WHEREAS, in 1995, the National Research Council panel of poverty experts finally produced the report, Measuring Poverty—A New Approach which “recommended what it termed a ‘quasi-relative’ updating procedure, based on changes in consumption of basic necessities [or FSCU] (food, clothing, shelter, and utilities) in the lower part of the distribution of consumer expenditures” because, among other reasons “what is regarded as a basic need by society generally increases along with living standards;”[8] and,

WHEREAS, for example, the United Way already currently considers smartphone costs to be a basic need in a Household Survival Budget;[9] and,

WHEREAS, as a result of all these experiences and recommendations, and after more than a decade of study by the Bureau of Labor Statistics and the U.S. Census Bureau, in 2011, the Census Bureau started publishing the Supplemental Poverty Measures (SPM) which account for FSCU cost using a five-year moving average and expand income to include “noncash benefits that resource units can use to meet their FCSU needs, minus taxes (or plus tax credits), minus work expenses, medical expenses, and child support paid to another household”[10] but only “partially [adjust] to reflect geographic differences in families’ living costs” by taking into account median rent and utilities outlays;[11] and,

WHEREAS, although they are an improvement over the OPM,[12] the SPM still fail to account for other non-housing geographical cost-of-living variations on other goods and services like food, apparel, transportation, education, recreation, and medical expenses;[13] and,

WHEREAS, the Economic Policy Institute’s Family Budget Calculator accounts for some of those additional differences and claims to therefore “provide a more accurate and complete measure of economic security in America” than the SPM;[14] and,

WHEREAS, despite the limitations of the SPM, they start to correct the record about poverty, showing higher levels of poverty than the OPM shows in most of the urban states of the Northeast and Mid-Atlantic,[15] and in California, Colorado, Florida, Hawaii, Illinois, and Nevada;[16] and,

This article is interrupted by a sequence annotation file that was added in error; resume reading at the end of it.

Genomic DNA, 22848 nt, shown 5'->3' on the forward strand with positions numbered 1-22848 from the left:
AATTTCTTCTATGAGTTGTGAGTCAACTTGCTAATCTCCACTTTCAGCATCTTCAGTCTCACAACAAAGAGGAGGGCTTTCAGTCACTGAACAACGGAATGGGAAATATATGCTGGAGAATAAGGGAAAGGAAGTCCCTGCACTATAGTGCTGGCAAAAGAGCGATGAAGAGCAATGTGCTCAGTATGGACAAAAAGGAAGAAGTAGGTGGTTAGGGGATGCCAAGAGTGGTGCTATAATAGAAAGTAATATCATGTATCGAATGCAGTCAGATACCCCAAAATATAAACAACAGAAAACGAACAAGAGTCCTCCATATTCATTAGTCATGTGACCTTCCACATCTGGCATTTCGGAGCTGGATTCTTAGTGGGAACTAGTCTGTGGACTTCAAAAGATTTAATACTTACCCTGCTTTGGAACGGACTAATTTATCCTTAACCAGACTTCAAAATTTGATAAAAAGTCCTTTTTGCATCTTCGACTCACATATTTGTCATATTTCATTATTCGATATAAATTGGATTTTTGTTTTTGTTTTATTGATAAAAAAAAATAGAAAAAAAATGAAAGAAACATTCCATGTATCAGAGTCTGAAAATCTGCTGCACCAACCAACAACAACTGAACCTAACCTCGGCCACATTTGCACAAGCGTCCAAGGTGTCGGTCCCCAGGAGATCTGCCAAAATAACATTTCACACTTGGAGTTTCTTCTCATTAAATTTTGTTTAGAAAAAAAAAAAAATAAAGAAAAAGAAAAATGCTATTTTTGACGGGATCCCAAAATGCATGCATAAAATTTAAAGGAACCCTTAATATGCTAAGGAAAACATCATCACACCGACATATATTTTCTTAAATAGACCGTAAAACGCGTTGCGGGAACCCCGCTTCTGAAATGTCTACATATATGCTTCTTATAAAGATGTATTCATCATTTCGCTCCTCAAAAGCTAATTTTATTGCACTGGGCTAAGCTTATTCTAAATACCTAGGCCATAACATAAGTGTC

WHEREAS, the SPM increases the national poverty rate s of 2018 from 11.8% in the OPM to 12.8%;[17] and,

WHEREAS, for Hispanics, SPM increase poverty rates from the OPM’s 17.6% to 20.3%, and increase it for Asians from 10.1% to 13.9%, precisely because Hispanics and Asians are overrepresented in high-cost areas;[18] and,

WHEREAS, the most recent National Academies resport admits that the “impact on poverty threshold levels of including regional COLAs—whether based only on housing costs or on consumption items more broadly—turns out to be quite significant in terms of the resulting distribution of the population on either side of the line. It follows that incorporating geographic variation into poverty guidelines used in determining eligibility for public-benefits programs would have a considerable impact on the number of families eligible in different parts of the country (the overall number eligible nationwide might not vary much, if at all);”[19] and,

WHEREAS, in 2018, the President’s Council of Economic Advisers (CEA), citing with approval a consumption-based (instead of income-based) study that concluded that, as of 2016 and without accounting for geographic differences, only 3 percent of the population was living in poverty, came to the grossly absurd conclusion that, “our War on Poverty is largely over and a success;”[20] and,

WHEREAS, the updated version of the underlying report cited by the CES goes further to conclude that poverty fell even more, from 3% to 2.8%, between 2016 and 2018,[21] less than a quarter the rate that SPM reveal for the same year; and,

WHEREAS, the consensus report of the National Academies of Sciences, Engineering, and Medicine severely criticized the study cited with approval by the CEA for failing to assess basic consumption needs “to see if the thresholds made sense relative to living standards,” for lacking “any direct assessment of whether needs are changing, unlike what is done in the SPM,” for using a “bias correction, which is applied at the same rate every year, [but] does not have a direct basis in any particular prior study,” for making the poverty rate an “arbitrary function of the anchoring year chosen,” and for “produc[ing] contemporary thresholds and poverty rates that seem unrealistically low compared with other thresholds and rates;”[22] and,

III. Fair income taxation brackets and deductions require realistic estimates of marginal income use and utility

WHEREAS, progressive marginal income tax brackets assume that, beyond the point at which all income stops being used to cover basic necessities, the impact of income taxation on quality of life is inversely proportional to personal income increases because the proportion of income used to cover necessities, fixed costs and a reasonable standard of living decreases; and,

WHEREAS, thus, determining the income needed to cover basic necessities and a reasonable standard of living in the city or small-area in which a person or family lives is essential to fairly define marginal income brackets; and,

WHEREAS, despite this, marginal tax rates and deductions have been unfairly defined by law in absolute nationwide numeric terms, without adjusting for small-area geographic differences in cost-of-living.

IV. Conclusion